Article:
At 2904, a drive current direction is selected. In an example, the drive current includes a drive current between the first and second amplifiers in a BTL amplifier configuration. In certain examples, the drive current direction can be selected by the digital logic circuitry, or the one or more other components, using the received output current information. In an example, the drive current direction can be selected using the received output current information, and not using any output voltage information.

At 2905, a power rail for each of the first and second amplifiers can be selected from one of a plurality of available power rails. In an example, the power rails can be selected using the digital logic circuitry, or the one or more other components, using the received target output voltage information. In an example, the power rails can be selected to minimize a voltage drop between the selected power rails and the target output voltage information (e.g., to minimize power loss, etc.).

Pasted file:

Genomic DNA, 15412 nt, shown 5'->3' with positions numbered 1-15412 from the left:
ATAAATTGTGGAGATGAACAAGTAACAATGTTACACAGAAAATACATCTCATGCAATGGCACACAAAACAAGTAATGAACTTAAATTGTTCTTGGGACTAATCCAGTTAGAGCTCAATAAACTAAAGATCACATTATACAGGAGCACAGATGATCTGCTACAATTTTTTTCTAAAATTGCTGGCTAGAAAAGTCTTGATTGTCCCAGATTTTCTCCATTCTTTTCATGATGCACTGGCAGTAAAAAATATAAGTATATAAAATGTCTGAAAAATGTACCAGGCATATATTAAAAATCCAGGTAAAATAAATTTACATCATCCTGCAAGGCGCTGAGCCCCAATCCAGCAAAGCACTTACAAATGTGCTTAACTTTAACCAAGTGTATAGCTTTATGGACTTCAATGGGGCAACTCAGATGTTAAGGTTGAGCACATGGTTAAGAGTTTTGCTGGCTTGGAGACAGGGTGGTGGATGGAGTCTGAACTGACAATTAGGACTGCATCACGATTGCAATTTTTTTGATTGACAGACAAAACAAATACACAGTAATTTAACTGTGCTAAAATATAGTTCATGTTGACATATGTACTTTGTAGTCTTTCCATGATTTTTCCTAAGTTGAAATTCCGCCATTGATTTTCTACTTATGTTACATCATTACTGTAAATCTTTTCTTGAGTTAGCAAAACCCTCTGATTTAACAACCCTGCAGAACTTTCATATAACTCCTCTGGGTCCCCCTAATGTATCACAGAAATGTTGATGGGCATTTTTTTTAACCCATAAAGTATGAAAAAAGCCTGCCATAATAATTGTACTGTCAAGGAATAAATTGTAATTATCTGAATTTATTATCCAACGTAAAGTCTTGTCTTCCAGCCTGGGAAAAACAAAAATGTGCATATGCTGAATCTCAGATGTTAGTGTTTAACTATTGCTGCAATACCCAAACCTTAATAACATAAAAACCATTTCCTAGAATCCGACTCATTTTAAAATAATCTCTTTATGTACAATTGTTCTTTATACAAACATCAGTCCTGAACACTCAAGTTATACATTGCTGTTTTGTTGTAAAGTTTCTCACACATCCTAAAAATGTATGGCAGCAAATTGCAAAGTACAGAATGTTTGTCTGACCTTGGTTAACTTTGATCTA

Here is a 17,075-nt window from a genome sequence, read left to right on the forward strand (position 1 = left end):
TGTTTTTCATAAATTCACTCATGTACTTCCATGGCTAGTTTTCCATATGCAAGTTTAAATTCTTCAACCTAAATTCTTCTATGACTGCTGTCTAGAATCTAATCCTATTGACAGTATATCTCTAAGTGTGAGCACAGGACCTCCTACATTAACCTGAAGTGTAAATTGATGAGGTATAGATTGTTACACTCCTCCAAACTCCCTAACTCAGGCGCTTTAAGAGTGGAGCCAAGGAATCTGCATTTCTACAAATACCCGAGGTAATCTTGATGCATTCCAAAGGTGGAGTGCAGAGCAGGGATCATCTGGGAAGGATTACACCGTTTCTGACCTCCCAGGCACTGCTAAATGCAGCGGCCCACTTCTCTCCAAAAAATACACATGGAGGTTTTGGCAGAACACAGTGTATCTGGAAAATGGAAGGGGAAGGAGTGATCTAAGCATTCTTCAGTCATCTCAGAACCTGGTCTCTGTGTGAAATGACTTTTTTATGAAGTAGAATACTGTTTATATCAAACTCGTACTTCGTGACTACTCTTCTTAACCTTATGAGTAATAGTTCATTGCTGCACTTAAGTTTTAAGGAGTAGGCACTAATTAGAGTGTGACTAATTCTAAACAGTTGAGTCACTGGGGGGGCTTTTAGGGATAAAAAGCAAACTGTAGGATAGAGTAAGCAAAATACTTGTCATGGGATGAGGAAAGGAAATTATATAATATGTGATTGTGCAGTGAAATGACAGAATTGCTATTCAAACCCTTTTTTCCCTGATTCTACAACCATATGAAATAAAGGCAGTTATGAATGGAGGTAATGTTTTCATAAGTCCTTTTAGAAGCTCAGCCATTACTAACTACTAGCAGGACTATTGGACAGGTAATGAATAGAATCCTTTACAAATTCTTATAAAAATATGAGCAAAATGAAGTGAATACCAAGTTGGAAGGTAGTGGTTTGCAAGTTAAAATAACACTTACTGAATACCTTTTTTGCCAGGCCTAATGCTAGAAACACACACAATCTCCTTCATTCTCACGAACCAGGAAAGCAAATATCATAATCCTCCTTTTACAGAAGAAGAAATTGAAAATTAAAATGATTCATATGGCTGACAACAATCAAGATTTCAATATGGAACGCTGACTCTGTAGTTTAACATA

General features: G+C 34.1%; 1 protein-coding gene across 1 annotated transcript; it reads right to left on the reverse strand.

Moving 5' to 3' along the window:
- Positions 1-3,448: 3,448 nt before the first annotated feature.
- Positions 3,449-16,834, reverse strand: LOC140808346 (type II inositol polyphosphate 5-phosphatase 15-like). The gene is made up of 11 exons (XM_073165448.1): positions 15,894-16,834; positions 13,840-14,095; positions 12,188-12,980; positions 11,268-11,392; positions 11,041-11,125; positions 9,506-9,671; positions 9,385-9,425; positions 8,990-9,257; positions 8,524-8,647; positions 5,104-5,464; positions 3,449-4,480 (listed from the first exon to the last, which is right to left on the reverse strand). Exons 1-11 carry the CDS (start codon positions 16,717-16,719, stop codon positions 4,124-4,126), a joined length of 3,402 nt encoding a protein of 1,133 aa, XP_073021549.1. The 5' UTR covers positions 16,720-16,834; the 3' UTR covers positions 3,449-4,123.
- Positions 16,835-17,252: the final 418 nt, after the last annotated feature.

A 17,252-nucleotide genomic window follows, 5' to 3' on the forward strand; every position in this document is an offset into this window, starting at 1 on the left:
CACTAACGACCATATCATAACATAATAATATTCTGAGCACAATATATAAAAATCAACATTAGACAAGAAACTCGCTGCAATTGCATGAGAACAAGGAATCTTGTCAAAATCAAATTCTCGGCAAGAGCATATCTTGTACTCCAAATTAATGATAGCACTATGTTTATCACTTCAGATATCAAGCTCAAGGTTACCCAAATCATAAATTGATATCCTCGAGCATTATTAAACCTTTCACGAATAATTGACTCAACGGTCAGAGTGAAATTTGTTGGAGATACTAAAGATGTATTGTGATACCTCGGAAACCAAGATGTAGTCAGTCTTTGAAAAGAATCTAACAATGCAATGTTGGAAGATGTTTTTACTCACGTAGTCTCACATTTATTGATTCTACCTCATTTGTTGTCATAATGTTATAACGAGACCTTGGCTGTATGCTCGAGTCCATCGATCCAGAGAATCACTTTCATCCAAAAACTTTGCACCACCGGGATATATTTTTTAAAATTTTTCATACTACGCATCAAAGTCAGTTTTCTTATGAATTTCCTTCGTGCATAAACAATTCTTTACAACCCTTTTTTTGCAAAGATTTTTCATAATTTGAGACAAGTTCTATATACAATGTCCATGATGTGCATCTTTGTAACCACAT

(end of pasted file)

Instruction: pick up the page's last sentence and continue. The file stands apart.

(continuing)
At 2906, an amplified output signal is produced. In an example, the amplified output signal can be produced using the selected drive current direction and the first and second amplifiers. In certain examples, the amplified output signal can be configured to drive an at least partially reactive load (e.g., the output current at least partially out of phase with an output voltage). In other examples, the amplifier output can be configured to drive a purely resistive load.

Other Examples

One or more other examples can include selective connection (e.g., multiplexing or commutation) of the source terminal of each gated PMOS pull-up device, based on the instantaneous voltage of the respective output terminal, to any power supply rail. In certain examples, this can result in a small (e.g., smallest possible) |Vds| across the device while still keeping the device in the saturation region, essentially applying conventional class-G treatment to the gated PMOS pull-up devices, minimizing their V*I product and cutting power dissipation.